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Saturday, September 22, 2018

W Bryce Hamilton

Robert J. Kirkpatrick

W. Bryce Hamilton was possibly best-known for his work as a Sexton Blake artist for the Amalgamated Press in the 1950s. He had earlier been a popular artist for the illustrated newspaper The Sphere, producing several colour covers in the 1920s, and he also illustrated around 30 children’s books between 1921 and 1953. His early life, however, is something of a mystery.

He was born on 28 October 1894, probably at 54 Lyme Street, Manchester and baptized, as William Bryce Hamilton (the baptism record gave his second name as “Brice”) on 24 March 1895 at St. Paul’s Church, Brunswick Street, Manchester. Little is known about his father, James Hamilton, who was a designer when William was born and a former ship’s engineer, born in Scotland in around 1857. His mother, Emily Elizabeth, was born on 24 July 1862 in Manchester, although again nothing else is known about her.  There appears to be no trace of the family in either the 1901 and 1911 census records, both in England and Scotland.

It is not known where Bryce Hamilton was educated, although he studied art at the Glasgow School of Art.  He first appeared as an illustrator in 1921, when he provided the frontispiece for a school story, Margery Finds Herself, by Doris Pocock and published by Blackie & Son. (The title page erroneously gives the illustrator as H. Coller). In 1923, he illustrated an adventure story by D.H. Parry, “Deathless Dynasty”, for Chums, and in 1924 he illustrated the first of several girls’ stories for Thomas Nelson & Sons. He went on illustrate twelve more books for Blackie & Son, as well as handful of books for other publishers. Most of the books he illustrated were girls’ stories, by authors such as Kathleen Rhodes, Evelyn Everett Green, Ethel Talbot, Geraldine Mockler, Jane Paterson Milne, Dorita Fairlie Bruce and Rita Coatts. Amongst the few boys’ stories he illustrated were a re-issue of Robert Louis Stevenson’s Kidnapped, Ralph Arnold’s On Secret Service, and a re-issue of Skelton Kuppord’s school story Hammond’s Hard Lines.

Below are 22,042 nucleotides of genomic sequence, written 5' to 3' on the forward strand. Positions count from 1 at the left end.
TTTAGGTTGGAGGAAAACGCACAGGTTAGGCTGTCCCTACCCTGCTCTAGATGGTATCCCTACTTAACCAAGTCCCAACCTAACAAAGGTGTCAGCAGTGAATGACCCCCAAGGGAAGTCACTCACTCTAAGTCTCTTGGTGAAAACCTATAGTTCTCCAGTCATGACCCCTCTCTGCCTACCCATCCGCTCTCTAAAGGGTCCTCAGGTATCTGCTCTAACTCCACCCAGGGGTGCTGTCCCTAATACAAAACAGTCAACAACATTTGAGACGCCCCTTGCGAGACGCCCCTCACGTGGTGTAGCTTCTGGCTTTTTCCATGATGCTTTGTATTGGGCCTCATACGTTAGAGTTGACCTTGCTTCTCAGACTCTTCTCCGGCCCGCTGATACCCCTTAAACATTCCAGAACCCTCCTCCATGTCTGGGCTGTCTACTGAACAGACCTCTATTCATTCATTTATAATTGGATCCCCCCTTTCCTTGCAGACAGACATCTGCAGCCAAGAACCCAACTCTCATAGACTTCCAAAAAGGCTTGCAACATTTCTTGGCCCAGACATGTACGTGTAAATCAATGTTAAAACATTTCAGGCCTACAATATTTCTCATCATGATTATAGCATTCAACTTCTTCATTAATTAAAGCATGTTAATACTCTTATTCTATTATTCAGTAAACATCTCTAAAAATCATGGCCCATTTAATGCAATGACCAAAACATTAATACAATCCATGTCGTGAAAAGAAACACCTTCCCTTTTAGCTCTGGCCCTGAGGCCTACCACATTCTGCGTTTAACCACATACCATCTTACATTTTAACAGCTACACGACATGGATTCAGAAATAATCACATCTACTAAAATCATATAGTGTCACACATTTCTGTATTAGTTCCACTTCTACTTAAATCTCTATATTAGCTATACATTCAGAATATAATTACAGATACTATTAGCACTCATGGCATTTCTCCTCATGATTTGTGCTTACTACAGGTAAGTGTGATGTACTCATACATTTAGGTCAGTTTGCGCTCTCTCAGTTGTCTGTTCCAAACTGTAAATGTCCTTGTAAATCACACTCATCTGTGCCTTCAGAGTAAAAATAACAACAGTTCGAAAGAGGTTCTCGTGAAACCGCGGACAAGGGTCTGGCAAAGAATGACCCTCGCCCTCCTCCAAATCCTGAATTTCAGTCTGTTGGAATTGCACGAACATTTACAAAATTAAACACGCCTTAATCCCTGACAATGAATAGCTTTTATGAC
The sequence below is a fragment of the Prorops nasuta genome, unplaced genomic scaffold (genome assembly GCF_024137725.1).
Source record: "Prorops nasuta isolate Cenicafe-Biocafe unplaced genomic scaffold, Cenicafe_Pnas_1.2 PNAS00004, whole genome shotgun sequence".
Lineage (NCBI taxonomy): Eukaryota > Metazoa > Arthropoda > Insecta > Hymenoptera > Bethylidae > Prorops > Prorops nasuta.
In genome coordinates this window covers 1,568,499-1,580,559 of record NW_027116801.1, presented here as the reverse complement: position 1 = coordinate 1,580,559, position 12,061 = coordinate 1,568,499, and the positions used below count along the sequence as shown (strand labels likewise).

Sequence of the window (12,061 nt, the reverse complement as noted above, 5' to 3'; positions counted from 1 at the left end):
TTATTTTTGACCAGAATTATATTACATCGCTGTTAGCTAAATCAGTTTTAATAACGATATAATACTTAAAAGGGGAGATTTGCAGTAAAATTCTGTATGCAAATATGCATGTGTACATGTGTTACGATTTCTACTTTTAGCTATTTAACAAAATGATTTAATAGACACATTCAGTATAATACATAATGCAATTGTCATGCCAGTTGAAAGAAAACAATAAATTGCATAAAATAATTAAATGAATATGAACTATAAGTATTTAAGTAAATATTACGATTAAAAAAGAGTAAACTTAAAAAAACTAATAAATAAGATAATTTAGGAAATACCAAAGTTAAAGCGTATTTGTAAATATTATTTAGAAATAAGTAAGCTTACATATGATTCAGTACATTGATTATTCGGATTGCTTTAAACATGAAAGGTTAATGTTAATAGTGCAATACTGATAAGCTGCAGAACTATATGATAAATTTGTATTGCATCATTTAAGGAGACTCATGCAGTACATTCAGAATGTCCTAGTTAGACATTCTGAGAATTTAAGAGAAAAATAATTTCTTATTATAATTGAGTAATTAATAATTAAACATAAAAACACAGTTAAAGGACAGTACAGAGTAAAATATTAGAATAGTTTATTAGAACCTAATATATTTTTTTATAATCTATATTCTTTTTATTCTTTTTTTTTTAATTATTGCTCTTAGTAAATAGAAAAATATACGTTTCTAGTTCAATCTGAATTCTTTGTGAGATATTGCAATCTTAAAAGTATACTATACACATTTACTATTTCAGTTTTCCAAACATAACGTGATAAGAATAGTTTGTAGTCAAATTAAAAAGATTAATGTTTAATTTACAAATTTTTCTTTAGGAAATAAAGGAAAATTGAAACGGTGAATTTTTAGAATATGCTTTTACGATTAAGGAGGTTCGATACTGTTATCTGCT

He also contributed to a number of children’s annuals between around 1928 and 1940, including Blackie & Sons’ The Girls’ Budget, The Boys’ Book of School Stories, Blackie’s Children’s Annual and The Prize Budget for Girls, and Oxford University Press’s The Oxford Annual for Boys, The Oxford Annual for Girls, The Big Book of School Stories for Boys and The Splendid Book for Girls.

Meanwhile, in 1924 he had begun a long association, lasting until 1941, with The Sphere, providing illustrations for stories and of social and sporting events, including many colour illustrations both for inside the magazine and on the cover. Other periodicals to which he sporadically contributed were The Graphic, The Bystander, and Mine.

Hamilton lived for a few years in the 1920s in Maida Vale, London, firstly at 10 Randolph Road and then at 125 Maida Vale. He returned to Manchester in 1929 when he married Margaret (“Maggie”) Winifred Burroughs, a dressmaker born on 7 November 1883 in Manchester and the daughter of Joseph Beaumont Burroughs, a shopkeeper, and his wife Martha Alice. They lived at 125 Maida Vale until around 1933, moving to 149 Maida Vale and then, in 1937, to 37A Abercorn Place, Marylebone, where they remained until Hamilton’s death in 1955. (He was recorded as an “Artist Illustrator” in the 1939 Register, living there with his wife and widowed mother.)